When Croatia begin their FIFA U-17 World Cup campaign in Fujairah in the United Arab Emirates on 18 October, much of the spotlight will fall on one player: Alen Halilovic. 

The 17-year-old, who signed professionally with Dinamo Zagreb shortly after his 16th birthday, is regarded as one of finest young talents in European football. Not only is he the senior Croatian national team’s youngest ever representative, he is also the youngest ever player to appear, and score, in his country’s top flight. Understandably, the expectations surrounding him are sky high. 

Yet Halilovic remains relaxed, despite the pressure he carries on his shoulders. “It isn’t always easy to meet these expectations, but when I’m out on the pitch, I just try and enjoy the game and forget everything else. At the end of the day, I love football,” he said calmly in an exclusive interview with FIFA.com. 

“Every player has an equally important role to play, so I just want to give everything I have and do as well as I can to help the team. I also want to draw on the experience I gained in the senior squad and show how important it is to have a winning mentality and a strong mental attitude in the dressing room.” 

Learning from different continents
Nicknamed the ‘wonderkid from Dubrovnik’, Halilovic can hardly contain his excitement ahead of the first game of the FIFA World Cup. Indeed, he has been looking forward to the tournament since the day Croatia qualified, and has high expectations of the competition. “I’m really anticipating the challenge of competing against the best players in the world from our generation. I’m expecting high-quality football and some good performances.” 

For such a young player whose career has only just begun, Halilovic is taking a very mature view of the competition. “For youngsters like us, it’s a great opportunity to test ourselves against players from different continents, to notice the differences in technical ability and to learn from them.”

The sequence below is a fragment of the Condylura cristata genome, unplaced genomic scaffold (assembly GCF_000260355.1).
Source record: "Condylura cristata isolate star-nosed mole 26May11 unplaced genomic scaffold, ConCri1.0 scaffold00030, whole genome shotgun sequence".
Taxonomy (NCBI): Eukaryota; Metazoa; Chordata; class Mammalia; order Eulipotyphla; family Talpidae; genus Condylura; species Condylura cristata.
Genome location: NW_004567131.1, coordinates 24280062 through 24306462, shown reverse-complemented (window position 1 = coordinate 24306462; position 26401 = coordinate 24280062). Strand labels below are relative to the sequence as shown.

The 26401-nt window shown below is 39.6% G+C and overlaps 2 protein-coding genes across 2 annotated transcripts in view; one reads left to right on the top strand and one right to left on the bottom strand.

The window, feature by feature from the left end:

Croatia’s U-17 team are making their second appearance at the FIFA World Cup in the United Arab Emirates and Halilovic is understandably ambitious about their return. In 2001, they missed out on reaching the last 16, while the current crop also failed to make it past the group stages of this year’s UEFA European U-17 Championships. However, the nifty left-footer and his team-mates are hoping to write a different script this time around. 

Giving it everything
“We’re expecting a better end result than at the Euros, where we didn’t get out of our group. We drew against Russia and Italy, both of whom ended up reaching the final. The only reason we didn’t qualify for the semis was because we didn’t score enough goals. We have a strong team, though, and we’ve been playing together for a few years now and all know each other really well. I think that will be the key for us to perform well and have a successful tournament,” said the holding midfielder confidently. “We get on with each other great and work really well as a group. Our team spirit is the most important thing for us. We have outstanding individual players, but we’re strongest as a unit.” 

To achieve that success, Halilovic and Co must first overcome Morocco, Panama and Uzbekistan. It is a challenge that Croatia’s hottest talent is certainly up for, as he explained in a strong statement of intent at the end of our interview.

“I expect our team to give it everything on the pitch. We want to show that we qualified for the World Cup for a reason and that we can compete with anyone. We have big expectations and this Croatia side are really strong. That said, I think every team that have qualified for the World Cup are strong, but if we play to the level that we’re capable of, we don’t need to fear anybody.”